If you notice the calculations in the EGI paper, they were done some years ago, with EEG amplifiers that had "input impedances" (at the amp front end), of only perhaps 200 megohms. The lower the input impedance of the amp, the more important is the skin impedance. As they show in that paper with the 200Mohm amps, then 40Kohm skin impedance resulted in no distortion. BUT, in fact in the conclusion they state: "...Although we did not test the signal quality for scalp-electrode impedances above 40 Kohm in this study, the engineering analysis shows that scalp-electrode impedances up to 200 Kohm still allow for accurate (< 0.1% error) signal acquisition..."

    The ADS1299 chip used in the Cyton, has an input impedance of 1 GigaOhm. FIVE times higher than the 200Mohm in the paper. This might imply that (if quantities scale linearly), a skin impedance of 200K * 5 = 1 Mohm, still results in accurate (< 0.1% error) acquisition. And extrapolating further, if a 0.2% error is acceptable, then 2Mohm skin impedance is still valid. For 0.4% error, 4Mohm skin impedance would work. I would venture to say that 4 or 5 megohm impedances are not anything to worry about, with this dry contact system.

    So my general statement is, don't be concerned so much about skin impedance with the dry electrodes, since the amplifier input impedance is so high. But since Richard is able to get impedances in the 200K to 900K range (on most of his electrodes), values substantially higher than this might indicate that there is room for improvement.

    I do know that in the QEEG field with Electro-cap, they advise NEVER to use fancy hair products before a session. The hair should be shampooed, but no conditioners or oils or any other materials should be on the scalp before recording the EEG with the cap.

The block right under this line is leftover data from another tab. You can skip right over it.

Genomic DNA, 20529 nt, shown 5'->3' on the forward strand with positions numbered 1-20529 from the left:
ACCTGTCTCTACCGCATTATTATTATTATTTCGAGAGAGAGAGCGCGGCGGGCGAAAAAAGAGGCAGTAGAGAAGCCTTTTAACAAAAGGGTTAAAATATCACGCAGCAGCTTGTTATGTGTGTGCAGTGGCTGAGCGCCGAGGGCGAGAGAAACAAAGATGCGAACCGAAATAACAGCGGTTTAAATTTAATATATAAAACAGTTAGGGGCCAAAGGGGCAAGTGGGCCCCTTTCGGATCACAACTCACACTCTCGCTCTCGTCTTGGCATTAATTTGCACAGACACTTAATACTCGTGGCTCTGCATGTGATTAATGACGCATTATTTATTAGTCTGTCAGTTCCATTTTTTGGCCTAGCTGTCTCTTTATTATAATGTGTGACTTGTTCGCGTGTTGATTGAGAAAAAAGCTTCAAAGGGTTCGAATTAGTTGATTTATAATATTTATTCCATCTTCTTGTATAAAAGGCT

Regards, William

  • wjcroftwjcroft Mount Shasta, CA

    The main reason that the impedance measurement capability is present with OpenBCI, is that some research / academic / clinical environments using electrode caps and gel or saline electrodes -- have requirements for the impedance to be below certain levels. Generally dry contact (passive electrode) headsets do not have these same stringent impedance stipulations.

  • wjcroftwjcroft Mount Shasta, CA

    The other comment I would have for Alex, is that his images show a lot of 50 Hz mains noise. As you can see, channels with higher impedance are more subject to the mains noise.

    You should experiment with your positioning of power cords, adapters, extension cords, wall and floor hidden conduits, etc. -- all of these objects generate a mains EMF field, that extends for several feet from the object. So distance is one way to get out of the range of the EMF mains field. If you have other equipment that you can turn off, or experiment with positioning, that may reduce the 50 Hz noise as well.

    Even though impedance is not so critical for signal accuracy, the higher it is, the more prone to mains noise effects you will see. So the obvious solution is to try adjustments to reduce this. Then the higher impedance channels won't show so much coupling of mains.

  • @wjcroft @retiutat Thank you so much for your support!
    I will take your recommendations into account during my trials.